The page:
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As small as it may be, does every 'thing' have a gravitational pull? That is, something with mass or energy. No matter how obsolete or negligible it may be, is it there? If so, how is it calculated? What does 'it' affect?

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4 Answers 4

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Yes, everything generates a gravitational field, whether it is massive or massless like a photon.

The source of the gravitational field is an object called the stress-energy tensor. This is normally written as a 4 x 4 symmetric matrix, and the top left entry is the energy density. Note that mass does not appear at all. We convert mass to energy by multiplying it by $c^2$ (as in Einstein's famous equation $E = mc^2$) and then put in the energy. So even a photon generates a gravitational field because although it has no mass it does have energy.

It's surprising what else is in the stress-energy tensor and can therefore generate a gravitational field. For example pressure and shear stress appear. It's even been suggested that a gravitational field could be generated by gravty itself i.e. the energy of the gravitational field generates the curvature that creates the field. The resulting object is called a geon, though I should emphasise that no-one has proved these could exist and most of us think they probably can't.

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+1: I think I slept, thereby forgetting the "mass-energy" while writing the answer ;-) –  Waffle's Crazy Peanut Apr 4 '13 at 14:54
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wait - stress-energy can generate a magnetic field? next you tell us anti-gravity is real (SCNR ;)) –  Christoph Apr 4 '13 at 15:02
    
@Christoph: :-) thanks. –  John Rennie Apr 4 '13 at 15:10

As small as it may be, does every 'thing' have a gravitational pull?

Newtonian: Not everything. But, only massive objects. Definitely not a photon...

GR: Every single energetic object curves spacetime the same way as massive ones, as a consequence of mass-energy $mc^2$. So, a photon does curve spacetime, as it contains energy. (as John mentioned...)

No matter how obsolete or negligible it may be, is it there? If so, how is it calculated?

For instance, let's take a proton. As it has charge, it is affected by electric & magnetic fields. So, Mass spectrometers can be used to deflect them. By applying a magnetic field perpendicular to the plane of the particle, it's made to traverse a circular path and in this way, it's mass can be determined.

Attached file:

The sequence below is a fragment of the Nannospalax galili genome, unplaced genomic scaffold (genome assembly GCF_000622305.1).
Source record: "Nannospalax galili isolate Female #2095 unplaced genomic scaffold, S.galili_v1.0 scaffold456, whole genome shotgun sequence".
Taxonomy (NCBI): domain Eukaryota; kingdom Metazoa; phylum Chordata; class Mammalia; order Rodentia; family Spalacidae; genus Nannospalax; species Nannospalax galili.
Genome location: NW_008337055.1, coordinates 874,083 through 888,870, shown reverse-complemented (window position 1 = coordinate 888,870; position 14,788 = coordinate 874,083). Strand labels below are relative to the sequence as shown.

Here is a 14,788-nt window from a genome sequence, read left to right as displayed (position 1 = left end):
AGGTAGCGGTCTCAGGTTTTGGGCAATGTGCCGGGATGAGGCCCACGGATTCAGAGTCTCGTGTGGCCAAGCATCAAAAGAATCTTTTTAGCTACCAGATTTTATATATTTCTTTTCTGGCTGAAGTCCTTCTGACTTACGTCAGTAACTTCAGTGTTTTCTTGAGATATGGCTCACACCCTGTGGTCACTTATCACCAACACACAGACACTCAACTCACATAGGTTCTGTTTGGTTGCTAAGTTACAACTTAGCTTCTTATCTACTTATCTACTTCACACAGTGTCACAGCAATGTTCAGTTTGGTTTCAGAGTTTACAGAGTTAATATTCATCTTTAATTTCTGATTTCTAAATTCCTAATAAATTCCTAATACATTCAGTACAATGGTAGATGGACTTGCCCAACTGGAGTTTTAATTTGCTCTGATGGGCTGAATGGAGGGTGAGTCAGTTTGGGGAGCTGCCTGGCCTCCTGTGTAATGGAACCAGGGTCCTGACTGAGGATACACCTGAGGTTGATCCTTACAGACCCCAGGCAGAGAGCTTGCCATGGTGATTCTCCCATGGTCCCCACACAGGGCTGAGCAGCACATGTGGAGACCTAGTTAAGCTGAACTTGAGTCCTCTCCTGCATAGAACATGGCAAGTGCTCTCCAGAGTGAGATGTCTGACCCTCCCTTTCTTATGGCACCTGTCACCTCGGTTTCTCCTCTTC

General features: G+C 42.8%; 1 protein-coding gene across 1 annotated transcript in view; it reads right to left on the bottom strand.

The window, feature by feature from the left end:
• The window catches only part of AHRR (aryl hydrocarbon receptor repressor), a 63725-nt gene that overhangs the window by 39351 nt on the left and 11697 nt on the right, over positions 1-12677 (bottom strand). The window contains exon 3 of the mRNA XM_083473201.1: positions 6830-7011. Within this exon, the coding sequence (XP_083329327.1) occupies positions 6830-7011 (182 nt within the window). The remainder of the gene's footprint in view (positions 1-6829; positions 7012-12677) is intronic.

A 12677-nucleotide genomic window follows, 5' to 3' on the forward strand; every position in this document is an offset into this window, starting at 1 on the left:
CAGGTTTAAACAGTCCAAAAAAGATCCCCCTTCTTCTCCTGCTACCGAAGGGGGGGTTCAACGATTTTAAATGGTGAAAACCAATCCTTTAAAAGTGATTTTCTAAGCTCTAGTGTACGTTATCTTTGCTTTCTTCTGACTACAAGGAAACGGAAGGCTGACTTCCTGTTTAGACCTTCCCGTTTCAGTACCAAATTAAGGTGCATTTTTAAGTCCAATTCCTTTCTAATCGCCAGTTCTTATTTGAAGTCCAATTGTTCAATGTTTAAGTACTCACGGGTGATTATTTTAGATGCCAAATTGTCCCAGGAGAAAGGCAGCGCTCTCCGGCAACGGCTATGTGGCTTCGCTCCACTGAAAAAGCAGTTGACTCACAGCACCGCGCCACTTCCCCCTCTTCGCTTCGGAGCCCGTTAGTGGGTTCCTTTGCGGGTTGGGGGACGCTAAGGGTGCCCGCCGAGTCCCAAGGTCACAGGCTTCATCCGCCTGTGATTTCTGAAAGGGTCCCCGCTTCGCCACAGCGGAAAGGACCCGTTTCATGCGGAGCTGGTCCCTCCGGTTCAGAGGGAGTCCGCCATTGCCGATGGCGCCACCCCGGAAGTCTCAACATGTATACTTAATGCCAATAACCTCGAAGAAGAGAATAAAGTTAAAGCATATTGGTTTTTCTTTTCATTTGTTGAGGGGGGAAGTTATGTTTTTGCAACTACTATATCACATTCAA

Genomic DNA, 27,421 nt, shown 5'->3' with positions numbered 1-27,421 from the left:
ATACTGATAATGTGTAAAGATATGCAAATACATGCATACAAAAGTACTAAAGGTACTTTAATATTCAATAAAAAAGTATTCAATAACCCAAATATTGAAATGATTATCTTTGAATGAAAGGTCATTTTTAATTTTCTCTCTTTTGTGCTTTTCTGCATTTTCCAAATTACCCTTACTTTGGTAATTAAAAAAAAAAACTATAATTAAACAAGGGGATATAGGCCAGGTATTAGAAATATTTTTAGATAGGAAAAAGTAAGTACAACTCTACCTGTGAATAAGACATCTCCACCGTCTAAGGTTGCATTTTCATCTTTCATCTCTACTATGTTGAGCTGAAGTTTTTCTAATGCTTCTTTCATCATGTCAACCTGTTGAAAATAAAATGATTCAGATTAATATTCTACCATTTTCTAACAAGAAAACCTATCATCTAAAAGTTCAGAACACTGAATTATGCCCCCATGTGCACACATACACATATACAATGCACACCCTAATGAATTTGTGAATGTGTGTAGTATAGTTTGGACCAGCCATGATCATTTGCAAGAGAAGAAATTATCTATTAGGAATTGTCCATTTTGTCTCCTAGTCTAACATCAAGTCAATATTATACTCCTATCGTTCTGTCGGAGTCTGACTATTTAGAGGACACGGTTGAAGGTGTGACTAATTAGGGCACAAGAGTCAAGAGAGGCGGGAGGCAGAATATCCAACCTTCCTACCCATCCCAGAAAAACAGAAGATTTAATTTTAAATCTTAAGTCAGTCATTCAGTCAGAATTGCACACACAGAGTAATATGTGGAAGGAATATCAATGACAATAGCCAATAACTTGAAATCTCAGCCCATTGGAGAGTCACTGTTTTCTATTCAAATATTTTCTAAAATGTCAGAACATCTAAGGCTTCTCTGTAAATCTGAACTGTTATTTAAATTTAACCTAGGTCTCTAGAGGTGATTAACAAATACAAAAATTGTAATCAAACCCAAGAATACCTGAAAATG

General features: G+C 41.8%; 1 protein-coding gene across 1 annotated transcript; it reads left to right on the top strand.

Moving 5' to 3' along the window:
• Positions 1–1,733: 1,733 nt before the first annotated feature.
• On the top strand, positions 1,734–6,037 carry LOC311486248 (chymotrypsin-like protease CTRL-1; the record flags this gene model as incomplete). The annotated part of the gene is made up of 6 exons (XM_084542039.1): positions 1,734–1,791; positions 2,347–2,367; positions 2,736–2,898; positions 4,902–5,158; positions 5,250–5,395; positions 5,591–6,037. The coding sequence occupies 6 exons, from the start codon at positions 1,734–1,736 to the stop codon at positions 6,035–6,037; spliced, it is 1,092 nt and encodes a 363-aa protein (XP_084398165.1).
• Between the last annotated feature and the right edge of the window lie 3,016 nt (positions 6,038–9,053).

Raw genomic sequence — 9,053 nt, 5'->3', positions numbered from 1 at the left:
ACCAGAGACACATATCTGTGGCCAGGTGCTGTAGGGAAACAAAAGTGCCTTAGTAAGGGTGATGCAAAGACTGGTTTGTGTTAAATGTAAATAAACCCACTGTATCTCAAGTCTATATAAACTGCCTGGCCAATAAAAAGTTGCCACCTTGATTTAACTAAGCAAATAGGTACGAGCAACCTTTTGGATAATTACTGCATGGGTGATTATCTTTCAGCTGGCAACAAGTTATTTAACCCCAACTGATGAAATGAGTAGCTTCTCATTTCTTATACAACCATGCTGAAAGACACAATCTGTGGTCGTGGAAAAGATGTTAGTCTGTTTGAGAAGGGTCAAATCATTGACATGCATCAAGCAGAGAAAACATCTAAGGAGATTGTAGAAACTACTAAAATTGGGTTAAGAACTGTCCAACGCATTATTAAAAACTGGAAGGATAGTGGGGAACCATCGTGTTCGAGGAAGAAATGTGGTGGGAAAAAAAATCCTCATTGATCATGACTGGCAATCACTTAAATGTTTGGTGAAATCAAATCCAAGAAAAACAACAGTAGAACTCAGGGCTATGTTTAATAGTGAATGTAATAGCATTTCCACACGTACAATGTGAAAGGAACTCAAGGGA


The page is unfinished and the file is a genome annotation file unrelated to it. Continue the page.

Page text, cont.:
What does 'it' affect?

This is the most important part. A massive body (though it's negligible) does affect another massive body. The force is much negligible. Even then, there's always the force. If there isn't any force like that, these interstellar clouds wouldn't have had any gravitational pull and no stars, planets, etc...

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Actually photons do have a gravitational field (though you must use GR to calculate it). You can even make a black hole with enough electromagnetic energy together in one place. –  Michael Brown Apr 4 '13 at 13:50
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Here is a (paywalled) article which apparently deals with gravity mediated photon-photon scattering. It is also in Zee's QFT textbook. –  Michael Brown Apr 4 '13 at 13:52
    
@MichaelBrown: Ahh... Okay. Man, You guys point out everything. Damn.. Good thing that I've used an under-quote at the last. Or else, I'd have got a bunch of downvotes ;-) –  Waffle's Crazy Peanut Apr 4 '13 at 13:54
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To be fair to you it is an effect that nobody will ever observe. :D –  Michael Brown Apr 4 '13 at 13:56
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I'm the kind of person that likes to nitpick about the existence of in-principle-unobservable signals (have you heard of standard model baryon number violation? How about laboratory scale effects of certain dark energy models..?), but I completely understand that there exist people who have better things to do with their time. :) –  Michael Brown Apr 4 '13 at 14:08

$$F_{gravitational}=G\times \dfrac{m_1 m_2}{r^2}$$ For as much small mass as you get eg. $m_e=9.1\times 10^{-31}kg$.

$m_1,m_2$ are masses of objects between whom force is calculated and $r$ is distance between them.It is always attractive in nature along the line joining two particles.$G$ is a gravitational constant of the order $10^{-11}$.

Though for large distances and small masses this force is negligible.That is why you can't feel a attraction towards your pc :) and for large masses it is too important eg. earth - sun system is bound by the gravitational force only.

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I provided the answer to second part how is it calculated? –  Mr.ØØ7 Apr 5 '13 at 3:50

Why would mass be negligible or obsolete? You can assume a mass to be negligible to facilitate your calculations, but in reality every mass has its own gravitational field and affects every other mass in its environment. If you want to go more into the the reason why matter has gravity, you'd probably need to research quantum mechanics.

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